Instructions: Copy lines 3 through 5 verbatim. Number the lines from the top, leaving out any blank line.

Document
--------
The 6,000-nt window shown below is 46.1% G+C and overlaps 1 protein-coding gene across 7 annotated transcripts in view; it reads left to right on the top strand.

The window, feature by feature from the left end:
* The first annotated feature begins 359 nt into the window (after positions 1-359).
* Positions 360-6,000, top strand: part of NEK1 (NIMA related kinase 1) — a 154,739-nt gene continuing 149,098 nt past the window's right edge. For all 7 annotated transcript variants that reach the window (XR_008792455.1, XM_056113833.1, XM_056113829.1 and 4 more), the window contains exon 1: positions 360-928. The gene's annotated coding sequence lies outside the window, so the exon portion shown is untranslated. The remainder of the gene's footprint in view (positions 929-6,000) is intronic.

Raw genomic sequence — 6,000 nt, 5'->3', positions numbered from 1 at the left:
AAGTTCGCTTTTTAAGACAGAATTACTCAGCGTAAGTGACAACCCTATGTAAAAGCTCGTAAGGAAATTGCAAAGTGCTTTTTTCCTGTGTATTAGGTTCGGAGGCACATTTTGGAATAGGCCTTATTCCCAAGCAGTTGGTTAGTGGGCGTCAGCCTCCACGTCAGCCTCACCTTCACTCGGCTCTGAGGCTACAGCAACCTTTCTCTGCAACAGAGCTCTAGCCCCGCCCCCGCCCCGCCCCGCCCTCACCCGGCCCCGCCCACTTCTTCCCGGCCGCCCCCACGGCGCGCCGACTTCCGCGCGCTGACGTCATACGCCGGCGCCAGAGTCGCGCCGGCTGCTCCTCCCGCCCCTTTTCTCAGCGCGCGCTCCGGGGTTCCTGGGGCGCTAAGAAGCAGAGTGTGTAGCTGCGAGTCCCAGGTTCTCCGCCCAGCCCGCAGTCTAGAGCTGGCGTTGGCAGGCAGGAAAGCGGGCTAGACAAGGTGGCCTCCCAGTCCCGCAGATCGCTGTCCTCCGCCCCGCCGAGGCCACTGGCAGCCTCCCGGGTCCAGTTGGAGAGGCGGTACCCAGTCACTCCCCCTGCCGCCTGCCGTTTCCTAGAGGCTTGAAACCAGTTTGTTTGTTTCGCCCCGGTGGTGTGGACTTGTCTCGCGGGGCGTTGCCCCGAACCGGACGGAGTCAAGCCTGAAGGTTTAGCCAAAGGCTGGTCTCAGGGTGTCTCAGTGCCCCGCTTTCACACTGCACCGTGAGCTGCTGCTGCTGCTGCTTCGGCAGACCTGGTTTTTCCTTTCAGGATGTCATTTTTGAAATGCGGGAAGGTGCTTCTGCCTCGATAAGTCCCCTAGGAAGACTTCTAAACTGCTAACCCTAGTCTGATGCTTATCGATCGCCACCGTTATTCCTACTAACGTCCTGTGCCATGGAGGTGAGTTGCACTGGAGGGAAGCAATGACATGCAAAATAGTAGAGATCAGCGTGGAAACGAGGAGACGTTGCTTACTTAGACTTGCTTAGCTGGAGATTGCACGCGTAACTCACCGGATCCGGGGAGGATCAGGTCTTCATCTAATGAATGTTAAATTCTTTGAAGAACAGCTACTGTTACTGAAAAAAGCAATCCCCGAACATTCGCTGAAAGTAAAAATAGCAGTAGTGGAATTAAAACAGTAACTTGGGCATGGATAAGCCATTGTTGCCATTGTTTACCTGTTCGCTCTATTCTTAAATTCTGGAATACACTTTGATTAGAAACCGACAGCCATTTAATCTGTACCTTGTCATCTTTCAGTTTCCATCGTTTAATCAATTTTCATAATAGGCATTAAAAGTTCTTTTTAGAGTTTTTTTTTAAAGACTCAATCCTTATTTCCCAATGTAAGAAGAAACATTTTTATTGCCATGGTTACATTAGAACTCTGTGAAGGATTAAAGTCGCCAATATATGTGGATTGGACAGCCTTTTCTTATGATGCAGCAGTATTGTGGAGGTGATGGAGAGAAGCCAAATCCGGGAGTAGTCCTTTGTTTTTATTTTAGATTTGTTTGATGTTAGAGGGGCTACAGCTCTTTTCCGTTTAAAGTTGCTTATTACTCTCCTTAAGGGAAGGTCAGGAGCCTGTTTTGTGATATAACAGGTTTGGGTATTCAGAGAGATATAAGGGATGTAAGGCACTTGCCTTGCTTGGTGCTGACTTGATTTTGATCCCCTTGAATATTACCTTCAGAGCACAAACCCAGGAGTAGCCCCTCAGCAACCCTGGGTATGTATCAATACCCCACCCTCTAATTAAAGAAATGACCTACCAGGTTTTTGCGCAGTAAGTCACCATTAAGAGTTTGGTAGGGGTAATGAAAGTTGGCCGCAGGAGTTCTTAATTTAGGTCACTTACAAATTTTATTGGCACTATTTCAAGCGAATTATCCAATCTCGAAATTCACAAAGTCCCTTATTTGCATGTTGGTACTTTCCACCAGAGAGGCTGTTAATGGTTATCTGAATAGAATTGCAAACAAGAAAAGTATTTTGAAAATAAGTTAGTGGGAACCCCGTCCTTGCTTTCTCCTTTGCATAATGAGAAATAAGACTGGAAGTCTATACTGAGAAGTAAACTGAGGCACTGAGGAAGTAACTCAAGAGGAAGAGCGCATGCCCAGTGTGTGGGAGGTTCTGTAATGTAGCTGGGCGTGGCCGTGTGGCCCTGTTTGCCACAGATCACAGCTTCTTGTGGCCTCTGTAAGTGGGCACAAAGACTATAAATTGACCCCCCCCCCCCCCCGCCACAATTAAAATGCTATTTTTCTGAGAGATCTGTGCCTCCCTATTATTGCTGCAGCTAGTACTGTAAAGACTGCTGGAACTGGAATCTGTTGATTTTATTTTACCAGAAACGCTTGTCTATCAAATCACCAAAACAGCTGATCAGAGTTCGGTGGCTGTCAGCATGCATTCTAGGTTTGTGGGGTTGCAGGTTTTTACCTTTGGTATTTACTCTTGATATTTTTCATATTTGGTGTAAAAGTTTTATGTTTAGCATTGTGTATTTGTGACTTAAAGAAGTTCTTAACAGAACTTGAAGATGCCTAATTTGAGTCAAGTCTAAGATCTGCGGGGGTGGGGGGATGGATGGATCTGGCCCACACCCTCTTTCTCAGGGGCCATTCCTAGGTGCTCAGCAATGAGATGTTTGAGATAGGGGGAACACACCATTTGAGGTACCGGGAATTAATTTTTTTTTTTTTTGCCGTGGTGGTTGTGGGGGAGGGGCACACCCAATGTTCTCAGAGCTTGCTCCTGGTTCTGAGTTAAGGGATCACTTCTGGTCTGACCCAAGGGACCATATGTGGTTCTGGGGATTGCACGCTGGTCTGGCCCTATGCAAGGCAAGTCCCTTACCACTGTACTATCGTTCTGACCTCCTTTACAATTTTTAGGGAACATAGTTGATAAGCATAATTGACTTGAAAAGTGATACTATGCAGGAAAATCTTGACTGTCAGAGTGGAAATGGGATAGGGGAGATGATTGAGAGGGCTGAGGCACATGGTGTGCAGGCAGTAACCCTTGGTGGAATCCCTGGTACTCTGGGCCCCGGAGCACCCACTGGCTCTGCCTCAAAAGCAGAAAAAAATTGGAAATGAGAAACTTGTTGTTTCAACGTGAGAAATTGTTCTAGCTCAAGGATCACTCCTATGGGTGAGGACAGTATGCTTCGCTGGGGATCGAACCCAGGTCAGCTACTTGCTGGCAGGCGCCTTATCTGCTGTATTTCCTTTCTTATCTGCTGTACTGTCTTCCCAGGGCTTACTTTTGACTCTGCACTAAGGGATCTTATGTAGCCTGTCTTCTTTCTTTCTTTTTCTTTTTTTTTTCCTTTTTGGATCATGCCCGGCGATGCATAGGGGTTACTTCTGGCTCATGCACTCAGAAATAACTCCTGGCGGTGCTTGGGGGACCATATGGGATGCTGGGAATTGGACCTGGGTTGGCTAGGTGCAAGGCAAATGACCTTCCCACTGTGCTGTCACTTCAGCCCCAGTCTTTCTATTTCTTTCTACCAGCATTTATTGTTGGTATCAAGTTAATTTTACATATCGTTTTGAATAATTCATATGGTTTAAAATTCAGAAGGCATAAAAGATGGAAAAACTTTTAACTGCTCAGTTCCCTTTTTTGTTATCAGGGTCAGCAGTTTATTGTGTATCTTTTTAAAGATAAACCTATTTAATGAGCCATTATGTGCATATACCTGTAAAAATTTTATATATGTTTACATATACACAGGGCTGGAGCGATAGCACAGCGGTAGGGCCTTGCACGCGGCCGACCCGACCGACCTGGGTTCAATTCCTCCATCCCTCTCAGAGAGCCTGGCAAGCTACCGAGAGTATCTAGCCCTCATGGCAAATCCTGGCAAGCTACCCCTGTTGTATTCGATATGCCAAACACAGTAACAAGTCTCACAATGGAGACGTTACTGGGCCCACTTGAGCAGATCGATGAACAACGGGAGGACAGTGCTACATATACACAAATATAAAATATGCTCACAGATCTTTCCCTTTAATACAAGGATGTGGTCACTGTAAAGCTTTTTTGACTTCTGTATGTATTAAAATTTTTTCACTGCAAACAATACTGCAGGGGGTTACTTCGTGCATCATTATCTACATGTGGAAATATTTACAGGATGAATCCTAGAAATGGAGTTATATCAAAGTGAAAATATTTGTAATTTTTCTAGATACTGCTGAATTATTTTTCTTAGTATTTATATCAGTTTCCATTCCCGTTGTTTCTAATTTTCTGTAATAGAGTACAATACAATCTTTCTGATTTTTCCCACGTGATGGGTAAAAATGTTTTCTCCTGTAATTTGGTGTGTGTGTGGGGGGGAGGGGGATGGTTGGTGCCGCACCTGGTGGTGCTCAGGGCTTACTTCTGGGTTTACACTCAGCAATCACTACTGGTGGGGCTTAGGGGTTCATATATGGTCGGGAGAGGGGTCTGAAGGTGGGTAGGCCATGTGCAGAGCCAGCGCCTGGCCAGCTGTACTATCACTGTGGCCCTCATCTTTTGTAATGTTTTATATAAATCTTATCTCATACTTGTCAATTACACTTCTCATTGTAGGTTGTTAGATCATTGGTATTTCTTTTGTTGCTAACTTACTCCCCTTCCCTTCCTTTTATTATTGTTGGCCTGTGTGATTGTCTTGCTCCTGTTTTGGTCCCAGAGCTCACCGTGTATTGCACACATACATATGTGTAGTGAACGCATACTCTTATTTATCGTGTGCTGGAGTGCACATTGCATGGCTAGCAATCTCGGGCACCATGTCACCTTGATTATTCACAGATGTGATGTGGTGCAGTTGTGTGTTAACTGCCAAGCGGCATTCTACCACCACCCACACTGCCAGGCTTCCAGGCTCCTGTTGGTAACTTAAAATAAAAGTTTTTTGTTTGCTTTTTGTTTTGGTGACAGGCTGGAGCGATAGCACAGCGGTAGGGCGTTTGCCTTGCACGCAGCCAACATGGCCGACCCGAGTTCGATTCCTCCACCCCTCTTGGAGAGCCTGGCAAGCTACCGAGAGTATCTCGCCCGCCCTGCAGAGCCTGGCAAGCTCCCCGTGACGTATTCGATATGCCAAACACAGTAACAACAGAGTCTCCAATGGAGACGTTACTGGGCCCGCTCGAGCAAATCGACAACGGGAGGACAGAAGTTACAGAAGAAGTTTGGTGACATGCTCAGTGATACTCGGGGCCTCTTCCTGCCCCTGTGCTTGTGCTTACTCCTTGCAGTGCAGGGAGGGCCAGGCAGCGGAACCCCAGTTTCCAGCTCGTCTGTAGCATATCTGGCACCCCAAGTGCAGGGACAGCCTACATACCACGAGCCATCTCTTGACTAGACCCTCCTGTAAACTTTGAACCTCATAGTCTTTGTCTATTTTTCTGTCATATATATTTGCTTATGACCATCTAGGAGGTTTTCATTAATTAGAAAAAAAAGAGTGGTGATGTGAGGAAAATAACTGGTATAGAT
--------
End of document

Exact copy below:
* The first annotated feature begins 359 nt into the window (after positions 1-359).
* Positions 360-6,000, top strand: part of NEK1 (NIMA related kinase 1) — a 154,739-nt gene continuing 149,098 nt past the window's right edge. For all 7 annotated transcript variants that reach the window (XR_008792455.1, XM_056113833.1, XM_056113829.1 and 4 more), the window contains exon 1: positions 360-928. The gene's annotated coding sequence lies outside the window, so the exon portion shown is untranslated. The remainder of the gene's footprint in view (positions 929-6,000) is intronic.

Raw genomic sequence — 6,000 nt, 5'->3', positions numbered from 1 at the left: